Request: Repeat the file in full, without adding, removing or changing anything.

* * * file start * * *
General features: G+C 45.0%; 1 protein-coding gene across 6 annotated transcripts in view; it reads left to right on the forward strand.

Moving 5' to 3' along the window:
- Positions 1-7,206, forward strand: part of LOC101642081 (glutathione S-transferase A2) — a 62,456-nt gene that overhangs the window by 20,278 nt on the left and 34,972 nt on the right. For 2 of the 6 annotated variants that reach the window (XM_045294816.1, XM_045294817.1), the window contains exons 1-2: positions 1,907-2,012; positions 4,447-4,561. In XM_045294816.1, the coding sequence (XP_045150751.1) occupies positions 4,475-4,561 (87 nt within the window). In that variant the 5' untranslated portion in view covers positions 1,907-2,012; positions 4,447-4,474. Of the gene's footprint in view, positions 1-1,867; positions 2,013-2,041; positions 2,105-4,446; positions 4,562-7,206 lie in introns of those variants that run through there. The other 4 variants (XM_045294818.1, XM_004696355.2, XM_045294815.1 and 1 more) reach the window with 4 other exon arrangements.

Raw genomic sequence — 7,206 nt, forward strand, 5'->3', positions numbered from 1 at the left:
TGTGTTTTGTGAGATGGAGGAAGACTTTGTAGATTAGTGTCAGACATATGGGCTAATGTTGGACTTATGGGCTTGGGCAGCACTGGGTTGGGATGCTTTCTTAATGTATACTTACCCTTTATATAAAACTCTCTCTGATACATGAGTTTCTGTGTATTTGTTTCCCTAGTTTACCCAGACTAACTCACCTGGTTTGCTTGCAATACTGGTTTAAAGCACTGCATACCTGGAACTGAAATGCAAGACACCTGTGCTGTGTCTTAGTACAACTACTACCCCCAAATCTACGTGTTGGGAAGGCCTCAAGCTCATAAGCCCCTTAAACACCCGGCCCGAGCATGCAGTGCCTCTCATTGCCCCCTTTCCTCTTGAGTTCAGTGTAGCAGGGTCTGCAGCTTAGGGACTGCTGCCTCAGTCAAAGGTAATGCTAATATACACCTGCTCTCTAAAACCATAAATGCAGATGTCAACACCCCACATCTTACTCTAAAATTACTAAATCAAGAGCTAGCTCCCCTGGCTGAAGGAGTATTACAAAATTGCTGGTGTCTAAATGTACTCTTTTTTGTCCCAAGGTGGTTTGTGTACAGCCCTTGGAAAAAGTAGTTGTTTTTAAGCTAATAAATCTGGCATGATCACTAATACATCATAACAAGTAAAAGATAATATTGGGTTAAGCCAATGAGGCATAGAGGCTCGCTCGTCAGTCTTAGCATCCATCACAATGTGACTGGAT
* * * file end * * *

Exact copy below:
General features: G+C 45.0%; 1 protein-coding gene across 6 annotated transcripts in view; it reads left to right on the forward strand.

Moving 5' to 3' along the window:
- Positions 1-7,206, forward strand: part of LOC101642081 (glutathione S-transferase A2) — a 62,456-nt gene that overhangs the window by 20,278 nt on the left and 34,972 nt on the right. For 2 of the 6 annotated variants that reach the window (XM_045294816.1, XM_045294817.1), the window contains exons 1-2: positions 1,907-2,012; positions 4,447-4,561. In XM_045294816.1, the coding sequence (XP_045150751.1) occupies positions 4,475-4,561 (87 nt within the window). In that variant the 5' untranslated portion in view covers positions 1,907-2,012; positions 4,447-4,474. Of the gene's footprint in view, positions 1-1,867; positions 2,013-2,041; positions 2,105-4,446; positions 4,562-7,206 lie in introns of those variants that run through there. The other 4 variants (XM_045294818.1, XM_004696355.2, XM_045294815.1 and 1 more) reach the window with 4 other exon arrangements.

Raw genomic sequence — 7,206 nt, forward strand, 5'->3', positions numbered from 1 at the left:
TGTGTTTTGTGAGATGGAGGAAGACTTTGTAGATTAGTGTCAGACATATGGGCTAATGTTGGACTTATGGGCTTGGGCAGCACTGGGTTGGGATGCTTTCTTAATGTATACTTACCCTTTATATAAAACTCTCTCTGATACATGAGTTTCTGTGTATTTGTTTCCCTAGTTTACCCAGACTAACTCACCTGGTTTGCTTGCAATACTGGTTTAAAGCACTGCATACCTGGAACTGAAATGCAAGACACCTGTGCTGTGTCTTAGTACAACTACTACCCCCAAATCTACGTGTTGGGAAGGCCTCAAGCTCATAAGCCCCTTAAACACCCGGCCCGAGCATGCAGTGCCTCTCATTGCCCCCTTTCCTCTTGAGTTCAGTGTAGCAGGGTCTGCAGCTTAGGGACTGCTGCCTCAGTCAAAGGTAATGCTAATATACACCTGCTCTCTAAAACCATAAATGCAGATGTCAACACCCCACATCTTACTCTAAAATTACTAAATCAAGAGCTAGCTCCCCTGGCTGAAGGAGTATTACAAAATTGCTGGTGTCTAAATGTACTCTTTTTTGTCCCAAGGTGGTTTGTGTACAGCCCTTGGAAAAAGTAGTTGTTTTTAAGCTAATAAATCTGGCATGATCACTAATACATCATAACAAGTAAAAGATAATATTGGGTTAAGCCAATGAGGCATAGAGGCTCGCTCGTCAGTCTTAGCATCCATCACAATGTGACTGGAT